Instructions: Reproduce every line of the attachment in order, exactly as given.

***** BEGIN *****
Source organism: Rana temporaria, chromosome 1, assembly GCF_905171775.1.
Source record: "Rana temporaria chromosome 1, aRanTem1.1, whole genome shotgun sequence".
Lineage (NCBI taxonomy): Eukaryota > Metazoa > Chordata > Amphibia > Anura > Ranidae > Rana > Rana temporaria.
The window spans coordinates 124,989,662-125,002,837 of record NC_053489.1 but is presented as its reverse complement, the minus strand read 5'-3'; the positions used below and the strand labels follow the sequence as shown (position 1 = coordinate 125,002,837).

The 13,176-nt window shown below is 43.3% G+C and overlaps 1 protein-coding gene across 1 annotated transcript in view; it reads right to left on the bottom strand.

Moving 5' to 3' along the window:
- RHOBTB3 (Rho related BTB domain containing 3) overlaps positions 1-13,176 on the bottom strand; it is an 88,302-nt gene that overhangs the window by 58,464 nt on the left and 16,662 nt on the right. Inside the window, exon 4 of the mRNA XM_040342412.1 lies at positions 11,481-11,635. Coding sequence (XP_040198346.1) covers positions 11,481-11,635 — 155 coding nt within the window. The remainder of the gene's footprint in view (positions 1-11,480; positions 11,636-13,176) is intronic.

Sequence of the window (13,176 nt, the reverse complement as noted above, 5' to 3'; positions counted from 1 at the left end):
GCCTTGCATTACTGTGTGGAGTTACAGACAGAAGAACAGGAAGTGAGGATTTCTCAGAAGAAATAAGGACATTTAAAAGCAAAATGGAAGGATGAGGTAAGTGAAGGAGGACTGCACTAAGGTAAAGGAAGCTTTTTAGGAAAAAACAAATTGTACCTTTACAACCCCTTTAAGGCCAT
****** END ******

Source organism: Rana temporaria, chromosome 1, assembly GCF_905171775.1.
Source record: "Rana temporaria chromosome 1, aRanTem1.1, whole genome shotgun sequence".
Lineage (NCBI taxonomy): Eukaryota > Metazoa > Chordata > Amphibia > Anura > Ranidae > Rana > Rana temporaria.
The window spans coordinates 124,989,662-125,002,837 of record NC_053489.1 but is presented as its reverse complement, the minus strand read 5'-3'; the positions used below and the strand labels follow the sequence as shown (position 1 = coordinate 125,002,837).

The 13,176-nt window shown below is 43.3% G+C and overlaps 1 protein-coding gene across 1 annotated transcript in view; it reads right to left on the bottom strand.

Moving 5' to 3' along the window:
- RHOBTB3 (Rho related BTB domain containing 3) overlaps positions 1-13,176 on the bottom strand; it is an 88,302-nt gene that overhangs the window by 58,464 nt on the left and 16,662 nt on the right. Inside the window, exon 4 of the mRNA XM_040342412.1 lies at positions 11,481-11,635. Coding sequence (XP_040198346.1) covers positions 11,481-11,635 — 155 coding nt within the window. The remainder of the gene's footprint in view (positions 1-11,480; positions 11,636-13,176) is intronic.

Sequence of the window (13,176 nt, the reverse complement as noted above, 5' to 3'; positions counted from 1 at the left end):
GCCTTGCATTACTGTGTGGAGTTACAGACAGAAGAACAGGAAGTGAGGATTTCTCAGAAGAAATAAGGACATTTAAAAGCAAAATGGAAGGATGAGGTAAGTGAAGGAGGACTGCACTAAGGTAAAGGAAGCTTTTTAGGAAAAAACAAATTGTACCTTTACAACCCCTTTAAGGCCAT